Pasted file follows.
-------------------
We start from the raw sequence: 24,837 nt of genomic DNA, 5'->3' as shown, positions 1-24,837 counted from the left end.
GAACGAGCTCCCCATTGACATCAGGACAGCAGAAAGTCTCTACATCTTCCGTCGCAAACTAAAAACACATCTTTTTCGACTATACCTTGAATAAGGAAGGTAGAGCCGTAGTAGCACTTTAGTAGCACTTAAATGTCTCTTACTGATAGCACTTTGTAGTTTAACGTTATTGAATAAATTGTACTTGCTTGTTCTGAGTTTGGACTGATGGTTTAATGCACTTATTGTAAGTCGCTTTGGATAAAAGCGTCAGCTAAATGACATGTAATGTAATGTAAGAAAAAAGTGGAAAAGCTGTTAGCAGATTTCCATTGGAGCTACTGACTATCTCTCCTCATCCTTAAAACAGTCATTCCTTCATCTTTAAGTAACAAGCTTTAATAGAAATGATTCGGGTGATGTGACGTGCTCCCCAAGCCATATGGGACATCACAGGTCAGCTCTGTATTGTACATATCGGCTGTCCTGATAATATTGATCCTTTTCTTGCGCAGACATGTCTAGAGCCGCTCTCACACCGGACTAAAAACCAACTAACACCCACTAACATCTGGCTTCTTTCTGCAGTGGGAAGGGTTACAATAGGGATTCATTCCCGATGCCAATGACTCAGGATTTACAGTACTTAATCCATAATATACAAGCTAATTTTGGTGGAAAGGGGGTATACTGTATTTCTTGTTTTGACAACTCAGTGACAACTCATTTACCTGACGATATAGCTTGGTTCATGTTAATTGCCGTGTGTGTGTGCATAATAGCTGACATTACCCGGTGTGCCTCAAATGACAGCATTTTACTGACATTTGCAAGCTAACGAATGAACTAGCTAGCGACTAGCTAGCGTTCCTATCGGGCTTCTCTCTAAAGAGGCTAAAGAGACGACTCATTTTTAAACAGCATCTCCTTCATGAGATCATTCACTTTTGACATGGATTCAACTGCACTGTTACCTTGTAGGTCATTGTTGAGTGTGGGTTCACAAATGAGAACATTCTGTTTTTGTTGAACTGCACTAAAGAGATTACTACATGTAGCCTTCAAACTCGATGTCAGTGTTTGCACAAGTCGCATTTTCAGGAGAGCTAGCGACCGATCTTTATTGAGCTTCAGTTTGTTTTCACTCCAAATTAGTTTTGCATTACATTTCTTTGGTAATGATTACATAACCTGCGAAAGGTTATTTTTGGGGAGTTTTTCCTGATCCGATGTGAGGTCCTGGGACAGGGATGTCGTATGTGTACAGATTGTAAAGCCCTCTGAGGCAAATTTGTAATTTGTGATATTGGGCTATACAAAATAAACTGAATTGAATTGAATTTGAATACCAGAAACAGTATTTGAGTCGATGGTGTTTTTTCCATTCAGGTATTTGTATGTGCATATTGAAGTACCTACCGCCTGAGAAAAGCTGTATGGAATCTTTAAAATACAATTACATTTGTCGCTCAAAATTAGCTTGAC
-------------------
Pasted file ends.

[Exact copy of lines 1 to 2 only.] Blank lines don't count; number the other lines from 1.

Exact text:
We start from the raw sequence: 24,837 nt of genomic DNA, 5'->3' as shown, positions 1-24,837 counted from the left end.
GAACGAGCTCCCCATTGACATCAGGACAGCAGAAAGTCTCTACATCTTCCGTCGCAAACTAAAAACACATCTTTTTCGACTATACCTTGAATAAGGAAGGTAGAGCCGTAGTAGCACTTTAGTAGCACTTAAATGTCTCTTACTGATAGCACTTTGTAGTTTAACGTTATTGAATAAATTGTACTTGCTTGTTCTGAGTTTGGACTGATGGTTTAATGCACTTATTGTAAGTCGCTTTGGATAAAAGCGTCAGCTAAATGACATGTAATGTAATGTAAGAAAAAAGTGGAAAAGCTGTTAGCAGATTTCCATTGGAGCTACTGACTATCTCTCCTCATCCTTAAAACAGTCATTCCTTCATCTTTAAGTAACAAGCTTTAATAGAAATGATTCGGGTGATGTGACGTGCTCCCCAAGCCATATGGGACATCACAGGTCAGCTCTGTATTGTACATATCGGCTGTCCTGATAATATTGATCCTTTTCTTGCGCAGACATGTCTAGAGCCGCTCTCACACCGGACTAAAAACCAACTAACACCCACTAACATCTGGCTTCTTTCTGCAGTGGGAAGGGTTACAATAGGGATTCATTCCCGATGCCAATGACTCAGGATTTACAGTACTTAATCCATAATATACAAGCTAATTTTGGTGGAAAGGGGGTATACTGTATTTCTTGTTTTGACAACTCAGTGACAACTCATTTACCTGACGATATAGCTTGGTTCATGTTAATTGCCGTGTGTGTGTGCATAATAGCTGACATTACCCGGTGTGCCTCAAATGACAGCATTTTACTGACATTTGCAAGCTAACGAATGAACTAGCTAGCGACTAGCTAGCGTTCCTATCGGGCTTCTCTCTAAAGAGGCTAAAGAGACGACTCATTTTTAAACAGCATCTCCTTCATGAGATCATTCACTTTTGACATGGATTCAACTGCACTGTTACCTTGTAGGTCATTGTTGAGTGTGGGTTCACAAATGAGAACATTCTGTTTTTGTTGAACTGCACTAAAGAGATTACTACATGTAGCCTTCAAACTCGATGTCAGTGTTTGCACAAGTCGCATTTTCAGGAGAGCTAGCGACCGATCTTTATTGAGCTTCAGTTTGTTTTCACTCCAAATTAGTTTTGCATTACATTTCTTTGGTAATGATTACATAACCTGCGAAAGGTTATTTTTGGGGAGTTTTTCCTGATCCGATGTGAGGTCCTGGGACAGGGATGTCGTATGTGTACAGATTGTAAAGCCCTCTGAGGCAAATTTGTAATTTGTGATATTGGGCTATACAAAATAAACTGAATTGAATTGAATTTGAATACCAGAAACAGTATTTGAGTCGATGGTGTTTTTTCCATTCAGGTATTTGTATGTGCATATTGAAGTACCTACCGCCTGAGAAAAGCTGTATGGAATCTTTAAAATACAATTACATTTGTCGCTCAAAATTAGCTTGAC